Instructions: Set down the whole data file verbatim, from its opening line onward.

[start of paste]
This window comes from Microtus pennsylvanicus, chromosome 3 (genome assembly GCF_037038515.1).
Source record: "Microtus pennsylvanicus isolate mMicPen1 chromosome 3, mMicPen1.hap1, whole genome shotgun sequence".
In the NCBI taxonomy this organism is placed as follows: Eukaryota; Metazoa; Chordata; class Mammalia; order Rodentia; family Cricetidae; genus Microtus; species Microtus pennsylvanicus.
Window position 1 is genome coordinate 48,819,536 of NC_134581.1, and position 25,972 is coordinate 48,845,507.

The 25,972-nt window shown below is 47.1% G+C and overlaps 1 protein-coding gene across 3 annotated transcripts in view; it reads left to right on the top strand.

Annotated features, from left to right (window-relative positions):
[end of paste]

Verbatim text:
This window comes from Microtus pennsylvanicus, chromosome 3 (genome assembly GCF_037038515.1).
Source record: "Microtus pennsylvanicus isolate mMicPen1 chromosome 3, mMicPen1.hap1, whole genome shotgun sequence".
In the NCBI taxonomy this organism is placed as follows: Eukaryota; Metazoa; Chordata; class Mammalia; order Rodentia; family Cricetidae; genus Microtus; species Microtus pennsylvanicus.
Window position 1 is genome coordinate 48,819,536 of NC_134581.1, and position 25,972 is coordinate 48,845,507.

The 25,972-nt window shown below is 47.1% G+C and overlaps 1 protein-coding gene across 3 annotated transcripts in view; it reads left to right on the top strand.

Annotated features, from left to right (window-relative positions):